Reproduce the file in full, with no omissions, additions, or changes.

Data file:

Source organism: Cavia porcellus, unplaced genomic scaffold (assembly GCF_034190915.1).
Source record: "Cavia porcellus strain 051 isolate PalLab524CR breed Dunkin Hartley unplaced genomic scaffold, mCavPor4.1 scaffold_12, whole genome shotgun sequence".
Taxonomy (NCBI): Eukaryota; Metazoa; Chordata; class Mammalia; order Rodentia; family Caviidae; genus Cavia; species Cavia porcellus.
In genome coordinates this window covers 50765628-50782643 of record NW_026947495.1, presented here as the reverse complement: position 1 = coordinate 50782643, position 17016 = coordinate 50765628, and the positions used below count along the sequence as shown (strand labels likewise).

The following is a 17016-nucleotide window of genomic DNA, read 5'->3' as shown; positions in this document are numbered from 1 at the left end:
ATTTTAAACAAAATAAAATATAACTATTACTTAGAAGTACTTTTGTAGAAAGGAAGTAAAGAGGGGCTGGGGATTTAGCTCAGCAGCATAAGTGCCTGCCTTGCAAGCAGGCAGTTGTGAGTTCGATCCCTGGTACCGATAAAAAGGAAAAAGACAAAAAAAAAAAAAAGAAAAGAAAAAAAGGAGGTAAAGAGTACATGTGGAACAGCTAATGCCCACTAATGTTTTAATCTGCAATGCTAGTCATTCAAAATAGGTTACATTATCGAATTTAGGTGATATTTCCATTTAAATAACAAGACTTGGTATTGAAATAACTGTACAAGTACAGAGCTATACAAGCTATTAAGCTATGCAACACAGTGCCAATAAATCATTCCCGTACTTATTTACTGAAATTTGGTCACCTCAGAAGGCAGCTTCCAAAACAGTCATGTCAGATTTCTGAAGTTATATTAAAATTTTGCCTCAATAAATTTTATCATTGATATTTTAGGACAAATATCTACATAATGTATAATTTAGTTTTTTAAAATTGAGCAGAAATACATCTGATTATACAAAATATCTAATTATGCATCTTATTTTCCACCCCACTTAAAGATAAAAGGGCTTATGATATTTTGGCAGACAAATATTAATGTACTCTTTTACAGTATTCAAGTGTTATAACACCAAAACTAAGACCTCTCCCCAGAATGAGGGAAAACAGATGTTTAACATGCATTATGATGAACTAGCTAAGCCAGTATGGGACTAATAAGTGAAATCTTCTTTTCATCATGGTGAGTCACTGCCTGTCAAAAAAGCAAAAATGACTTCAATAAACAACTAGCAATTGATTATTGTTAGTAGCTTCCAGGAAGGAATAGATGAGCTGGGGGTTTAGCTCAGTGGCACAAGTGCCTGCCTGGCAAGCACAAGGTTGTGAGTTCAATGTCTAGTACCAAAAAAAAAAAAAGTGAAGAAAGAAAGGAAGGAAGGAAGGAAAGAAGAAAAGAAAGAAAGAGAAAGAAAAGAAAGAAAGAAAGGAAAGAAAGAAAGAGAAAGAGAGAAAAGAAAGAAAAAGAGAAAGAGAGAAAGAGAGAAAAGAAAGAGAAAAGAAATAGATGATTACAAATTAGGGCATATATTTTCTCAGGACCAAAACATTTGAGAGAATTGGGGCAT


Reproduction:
Source organism: Cavia porcellus, unplaced genomic scaffold (assembly GCF_034190915.1).
Source record: "Cavia porcellus strain 051 isolate PalLab524CR breed Dunkin Hartley unplaced genomic scaffold, mCavPor4.1 scaffold_12, whole genome shotgun sequence".
Taxonomy (NCBI): Eukaryota; Metazoa; Chordata; class Mammalia; order Rodentia; family Caviidae; genus Cavia; species Cavia porcellus.
In genome coordinates this window covers 50765628-50782643 of record NW_026947495.1, presented here as the reverse complement: position 1 = coordinate 50782643, position 17016 = coordinate 50765628, and the positions used below count along the sequence as shown (strand labels likewise).

The following is a 17016-nucleotide window of genomic DNA, read 5'->3' as shown; positions in this document are numbered from 1 at the left end:
ATTTTAAACAAAATAAAATATAACTATTACTTAGAAGTACTTTTGTAGAAAGGAAGTAAAGAGGGGCTGGGGATTTAGCTCAGCAGCATAAGTGCCTGCCTTGCAAGCAGGCAGTTGTGAGTTCGATCCCTGGTACCGATAAAAAGGAAAAAGACAAAAAAAAAAAAAAGAAAAGAAAAAAAGGAGGTAAAGAGTACATGTGGAACAGCTAATGCCCACTAATGTTTTAATCTGCAATGCTAGTCATTCAAAATAGGTTACATTATCGAATTTAGGTGATATTTCCATTTAAATAACAAGACTTGGTATTGAAATAACTGTACAAGTACAGAGCTATACAAGCTATTAAGCTATGCAACACAGTGCCAATAAATCATTCCCGTACTTATTTACTGAAATTTGGTCACCTCAGAAGGCAGCTTCCAAAACAGTCATGTCAGATTTCTGAAGTTATATTAAAATTTTGCCTCAATAAATTTTATCATTGATATTTTAGGACAAATATCTACATAATGTATAATTTAGTTTTTTAAAATTGAGCAGAAATACATCTGATTATACAAAATATCTAATTATGCATCTTATTTTCCACCCCACTTAAAGATAAAAGGGCTTATGATATTTTGGCAGACAAATATTAATGTACTCTTTTACAGTATTCAAGTGTTATAACACCAAAACTAAGACCTCTCCCCAGAATGAGGGAAAACAGATGTTTAACATGCATTATGATGAACTAGCTAAGCCAGTATGGGACTAATAAGTGAAATCTTCTTTTCATCATGGTGAGTCACTGCCTGTCAAAAAAGCAAAAATGACTTCAATAAACAACTAGCAATTGATTATTGTTAGTAGCTTCCAGGAAGGAATAGATGAGCTGGGGGTTTAGCTCAGTGGCACAAGTGCCTGCCTGGCAAGCACAAGGTTGTGAGTTCAATGTCTAGTACCAAAAAAAAAAAAAGTGAAGAAAGAAAGGAAGGAAGGAAGGAAAGAAGAAAAGAAAGAAAGAGAAAGAAAAGAAAGAAAGAAAGGAAAGAAAGAAAGAGAAAGAGAGAAAAGAAAGAAAAAGAGAAAGAGAGAAAGAGAGAAAAGAAAGAGAAAAGAAATAGATGATTACAAATTAGGGCATATATTTTCTCAGGACCAAAACATTTGAGAGAATTGGGGCAT